Last month I set myself an unusual goal: I could only listen to music if I didn’t choose the song.
I listen to music all too frequently. (Of course, with so much music available at the touch of a button these days, I’m guessing that most of us do.) It reached a point where I struggled to work without music, and I found myself constantly selecting songs to get the best mood or atmosphere that I needed.
Having the choice of any song I wanted became a burden rather than a blessing, so I did away with it until the end of the month. If someone else put on some music, I could listen, and I could also put on the radio. But I no longer had the choice of what the next song would be.
The odd thing was how tangible it felt to be without this choice. In the same way I might feel hungry and crave a warm melted-cheese sandwich, I craved the powerful, dramatic, and exciting melodies I was accustomed to experiencing every day. But the craving didn’t last. By the end of the month, I felt less dependent on music and more grounded in reality. I felt better without the option to choose my music than with it.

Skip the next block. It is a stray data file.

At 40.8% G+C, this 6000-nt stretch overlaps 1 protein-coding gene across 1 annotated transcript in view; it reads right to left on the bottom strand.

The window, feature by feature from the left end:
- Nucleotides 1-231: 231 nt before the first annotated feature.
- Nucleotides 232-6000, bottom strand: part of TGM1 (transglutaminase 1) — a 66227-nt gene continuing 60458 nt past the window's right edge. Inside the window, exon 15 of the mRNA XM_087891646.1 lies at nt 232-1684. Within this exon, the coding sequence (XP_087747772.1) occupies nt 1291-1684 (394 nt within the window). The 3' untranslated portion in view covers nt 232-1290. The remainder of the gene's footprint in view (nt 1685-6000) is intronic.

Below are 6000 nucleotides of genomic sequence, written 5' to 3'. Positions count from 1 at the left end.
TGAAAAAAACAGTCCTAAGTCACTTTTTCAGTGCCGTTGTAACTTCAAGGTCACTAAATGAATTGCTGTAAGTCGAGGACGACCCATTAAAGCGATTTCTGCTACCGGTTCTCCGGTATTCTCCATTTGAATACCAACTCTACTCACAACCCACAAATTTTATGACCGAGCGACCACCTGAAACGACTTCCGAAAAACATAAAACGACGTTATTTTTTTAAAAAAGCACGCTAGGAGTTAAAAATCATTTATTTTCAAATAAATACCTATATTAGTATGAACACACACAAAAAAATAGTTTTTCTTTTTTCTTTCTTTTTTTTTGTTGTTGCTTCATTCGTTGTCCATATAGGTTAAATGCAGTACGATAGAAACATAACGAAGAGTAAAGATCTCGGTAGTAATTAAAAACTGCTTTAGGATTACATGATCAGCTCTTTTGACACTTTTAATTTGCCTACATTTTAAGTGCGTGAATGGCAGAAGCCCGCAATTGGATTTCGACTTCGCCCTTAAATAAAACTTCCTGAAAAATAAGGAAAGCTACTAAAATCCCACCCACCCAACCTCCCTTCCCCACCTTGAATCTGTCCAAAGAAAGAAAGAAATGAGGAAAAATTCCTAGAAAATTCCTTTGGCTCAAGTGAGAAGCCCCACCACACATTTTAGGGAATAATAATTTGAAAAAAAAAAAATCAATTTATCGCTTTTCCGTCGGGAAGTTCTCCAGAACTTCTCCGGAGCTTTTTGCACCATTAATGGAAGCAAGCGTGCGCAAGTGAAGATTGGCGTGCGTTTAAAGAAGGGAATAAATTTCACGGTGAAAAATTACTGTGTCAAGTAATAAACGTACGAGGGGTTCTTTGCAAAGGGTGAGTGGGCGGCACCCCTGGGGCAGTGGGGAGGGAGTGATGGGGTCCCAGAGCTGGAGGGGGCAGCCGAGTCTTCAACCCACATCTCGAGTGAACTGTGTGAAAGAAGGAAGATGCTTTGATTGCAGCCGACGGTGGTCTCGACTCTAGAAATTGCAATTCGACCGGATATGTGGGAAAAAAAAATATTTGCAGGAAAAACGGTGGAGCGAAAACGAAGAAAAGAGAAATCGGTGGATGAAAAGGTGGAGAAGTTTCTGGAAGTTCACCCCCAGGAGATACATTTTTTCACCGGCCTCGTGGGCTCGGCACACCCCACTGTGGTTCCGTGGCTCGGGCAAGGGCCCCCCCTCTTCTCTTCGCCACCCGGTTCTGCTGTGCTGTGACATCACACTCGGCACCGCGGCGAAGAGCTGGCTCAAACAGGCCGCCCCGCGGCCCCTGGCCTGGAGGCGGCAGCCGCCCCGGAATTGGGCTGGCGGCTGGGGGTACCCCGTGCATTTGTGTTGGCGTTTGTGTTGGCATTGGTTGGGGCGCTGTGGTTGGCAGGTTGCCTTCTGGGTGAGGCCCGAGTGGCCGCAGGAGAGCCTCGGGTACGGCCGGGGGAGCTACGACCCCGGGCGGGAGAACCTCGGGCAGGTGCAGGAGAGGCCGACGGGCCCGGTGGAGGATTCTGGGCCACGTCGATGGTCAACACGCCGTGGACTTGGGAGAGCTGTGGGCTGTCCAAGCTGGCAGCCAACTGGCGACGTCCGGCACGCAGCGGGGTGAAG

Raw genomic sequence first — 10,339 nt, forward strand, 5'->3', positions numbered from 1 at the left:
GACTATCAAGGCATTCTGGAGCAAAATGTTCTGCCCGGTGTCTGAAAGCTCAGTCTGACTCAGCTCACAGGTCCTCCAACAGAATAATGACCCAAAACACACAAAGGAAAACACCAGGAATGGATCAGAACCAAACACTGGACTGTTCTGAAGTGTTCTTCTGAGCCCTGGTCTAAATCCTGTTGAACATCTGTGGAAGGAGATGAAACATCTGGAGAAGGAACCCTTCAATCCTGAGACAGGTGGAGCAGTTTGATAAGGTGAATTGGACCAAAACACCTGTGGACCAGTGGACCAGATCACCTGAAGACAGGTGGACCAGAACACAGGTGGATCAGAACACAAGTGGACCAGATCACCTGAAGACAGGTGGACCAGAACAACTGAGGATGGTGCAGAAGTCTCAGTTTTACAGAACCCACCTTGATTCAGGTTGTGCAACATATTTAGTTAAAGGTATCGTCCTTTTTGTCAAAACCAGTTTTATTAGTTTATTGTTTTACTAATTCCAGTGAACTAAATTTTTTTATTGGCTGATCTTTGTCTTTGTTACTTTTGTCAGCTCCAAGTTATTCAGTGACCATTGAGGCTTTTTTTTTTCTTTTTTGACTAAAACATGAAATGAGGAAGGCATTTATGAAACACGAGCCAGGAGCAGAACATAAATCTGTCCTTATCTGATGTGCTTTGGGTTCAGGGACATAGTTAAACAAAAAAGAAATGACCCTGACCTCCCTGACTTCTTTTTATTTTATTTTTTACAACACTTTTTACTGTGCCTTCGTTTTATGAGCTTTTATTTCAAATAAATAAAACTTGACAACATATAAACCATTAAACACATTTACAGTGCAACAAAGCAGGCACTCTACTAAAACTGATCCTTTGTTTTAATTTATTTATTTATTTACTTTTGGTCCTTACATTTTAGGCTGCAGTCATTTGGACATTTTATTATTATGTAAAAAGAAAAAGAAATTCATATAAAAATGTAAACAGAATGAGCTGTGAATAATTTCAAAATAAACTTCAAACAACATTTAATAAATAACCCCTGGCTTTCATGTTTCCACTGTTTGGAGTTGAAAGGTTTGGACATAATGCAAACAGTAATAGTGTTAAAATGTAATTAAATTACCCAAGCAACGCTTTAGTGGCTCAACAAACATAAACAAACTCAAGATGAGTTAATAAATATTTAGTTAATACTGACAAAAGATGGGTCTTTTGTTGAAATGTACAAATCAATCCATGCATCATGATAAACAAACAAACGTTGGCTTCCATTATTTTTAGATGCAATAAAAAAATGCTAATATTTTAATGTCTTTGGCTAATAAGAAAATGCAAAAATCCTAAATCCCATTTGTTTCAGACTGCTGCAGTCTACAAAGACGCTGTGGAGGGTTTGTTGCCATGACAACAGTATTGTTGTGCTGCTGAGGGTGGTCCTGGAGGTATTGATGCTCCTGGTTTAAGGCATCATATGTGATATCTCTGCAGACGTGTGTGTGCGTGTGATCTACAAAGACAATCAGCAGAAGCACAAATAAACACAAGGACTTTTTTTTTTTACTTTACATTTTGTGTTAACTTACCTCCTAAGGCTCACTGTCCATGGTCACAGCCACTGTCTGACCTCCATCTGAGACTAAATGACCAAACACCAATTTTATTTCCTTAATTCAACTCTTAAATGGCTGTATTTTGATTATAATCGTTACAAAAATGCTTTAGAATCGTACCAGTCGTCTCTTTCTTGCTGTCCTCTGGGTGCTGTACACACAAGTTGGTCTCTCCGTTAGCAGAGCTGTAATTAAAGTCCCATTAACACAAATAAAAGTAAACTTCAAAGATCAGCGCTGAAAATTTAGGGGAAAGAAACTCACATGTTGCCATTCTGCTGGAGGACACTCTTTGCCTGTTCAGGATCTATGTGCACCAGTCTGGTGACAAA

Don’t take this the wrong way. I don’t want to demonise music, as though it were a source of addiction that should be shunned. Music is a wonderful thing. I fully acknowledge its value and goodness.
However, the past month has reminded me that I can easily fall into a rut, where being surrounded by good things only compels me to find more and more things with no satisfaction in sight. The same can be said of many good things: food, fiction, fun events, and the list goes on. In the clamour for more good things to love, we forget to love what we already have. It’s an old lesson, but I forget it too easily.
It’s only been a few days returning to music and I’ve already found myself drifting towards my old rut.
I liked it better last month. Maybe I’ll do it again.